As more groups have sought to use detransition for their political agendas, I’ve watched how detrans people have changed how they talk about themselves, their experiences and who they’re willing to make alliances with. There are still quite a few radical feminist detrans women who keep to the older understanding of detransition and many are unhappy with how detrans discourse has changed. They don’t seem willing to ask why their ideas were so readily adopted by conservative groups and members of the medical establishment or if radical feminist transphobia is more in alignment with patriarchal values rather than discordant with them. On a whole, detrans people seem unwilling to examine how social and political forces could shape their own actions and understandings of their lives, preferring to focus their attention proving that trans people’s identities and choices are inauthentic.
It is very surreal being a trans person who helped start a radical feminist detrans women’s subculture. I never thought I would detransition and become a lesbian feminist and later I never thought I’d decide I really was trans after all and that the community I helped form was a transphobic nightmare. I feel like I’ve betrayed both the trans and detrans communities. I betrayed the trans community by adopting and promoting transphobic views and creating material that was then picked up and used by other anti-trans groups. I betrayed the detrans community by coming out as trans, leaving the community and talking openly about how detransitioning hurt me. I further betray them by naming the harm done by the detrans community.
It’s a strange and distressing situation to be in. I feel compelled to act to address any harm I created but I’m unsure of how to proceed. I’m still sorting out my own head, still processing my detransition and figuring out that it really is ok to be trans after being told otherwise for years. My head feels all over the place. But then I read about what’s happening to trans people out in the world and I see how a detransitioned person like Keira Bell can obstruct trans healthcare and I feel like I need to do something now. A lot of trans people don’t have as good an understanding of the detrans community as they could and I could help with that. I want to share what I know but I’m not sure what’s the best way to do that.
I’m focused on figuring out what to do now. I feel confident that I can heal from my own personal trauma from detransitioning. The thing I’m really trying to figure out is how do I take responsibility for my past actions and do what I can to fix the damage? How can I best help other trans people after engaging in actions that were harmful and transphobic? At the very least I can speak out against the harmful actions of my old community and provide information about it so that trans people have a better understanding of what they’re up against. But I also want to work for more resources for trans people. I would love to find a way to help create more resources for trans trauma survivors. I’ve struggled a lot as a trans person hurt by trauma and that played a big role in my detransition. My situation often seems overwhelming but I try to break it down into specific problems to solve and tasks to perform.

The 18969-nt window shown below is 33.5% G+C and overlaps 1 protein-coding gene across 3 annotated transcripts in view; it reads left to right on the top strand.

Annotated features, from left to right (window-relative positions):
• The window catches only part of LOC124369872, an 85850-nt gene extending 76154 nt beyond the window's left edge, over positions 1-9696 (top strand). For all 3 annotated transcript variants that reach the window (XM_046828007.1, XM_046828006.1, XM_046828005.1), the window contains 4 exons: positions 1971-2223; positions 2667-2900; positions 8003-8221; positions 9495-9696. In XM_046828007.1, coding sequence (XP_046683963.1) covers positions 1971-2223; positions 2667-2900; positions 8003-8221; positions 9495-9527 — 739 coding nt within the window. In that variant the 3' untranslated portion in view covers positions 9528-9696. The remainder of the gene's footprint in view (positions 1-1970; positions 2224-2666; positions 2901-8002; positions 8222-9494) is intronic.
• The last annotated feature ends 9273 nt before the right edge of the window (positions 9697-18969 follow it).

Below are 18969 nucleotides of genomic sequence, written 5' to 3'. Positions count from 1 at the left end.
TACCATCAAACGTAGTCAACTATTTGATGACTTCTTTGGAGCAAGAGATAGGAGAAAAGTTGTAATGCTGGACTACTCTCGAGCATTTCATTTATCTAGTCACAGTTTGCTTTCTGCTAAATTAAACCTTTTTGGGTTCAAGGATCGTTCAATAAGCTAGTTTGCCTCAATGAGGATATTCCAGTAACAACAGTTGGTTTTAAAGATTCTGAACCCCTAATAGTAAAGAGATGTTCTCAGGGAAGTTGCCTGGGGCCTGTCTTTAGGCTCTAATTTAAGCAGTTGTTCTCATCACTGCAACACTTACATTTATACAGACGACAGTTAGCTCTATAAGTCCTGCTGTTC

I process my past and try to figure out how I can best use any insights or information I gleaned from the experience to help others. I try to understand where I went wrong, analyze my motives, what I got out of being a detransitioned radical feminist. I don’t want to harm others, even unintentionally, so I want to understand what lead me into thinking and acting as I did so I don’t repeat the same mistakes. If anything, this experience has been profoundly humbling because it’s made me confront my imperfections, my ability to delude myself in the service of gratifying my own ego, my capacity to do great harm with the best of intentions. I want to use my past mistakes to push myself to be more aware and attentive to my actions to make sure I am truly acting with compassion and helping others.
There is no way I can heal my own suffering if I don’t address the suffering I’ve caused others. I am between worlds, suspended between communities, walking away from one and trying to figure out how to repair the damage I’ve caused to the one I’m approaching. I am dismantling who I once was and still figuring out who I want to be now. Others may have harmed me but I see myself less as a victim and more as someone who misused my power and got burned in the process. I made bad choices that I now have to reckon with. Before I used my pain and claimed victim status in order to advance transphobic politics, now I gladly give that up and name the harm I caused. Taking responsibility for my actions is freeing but also frightening. I will act now with much less certainty than I had in the past and will listen more to others when they tell me who they are and what they need. I will work to give others the space they need to determine who they are, so that we may both be free.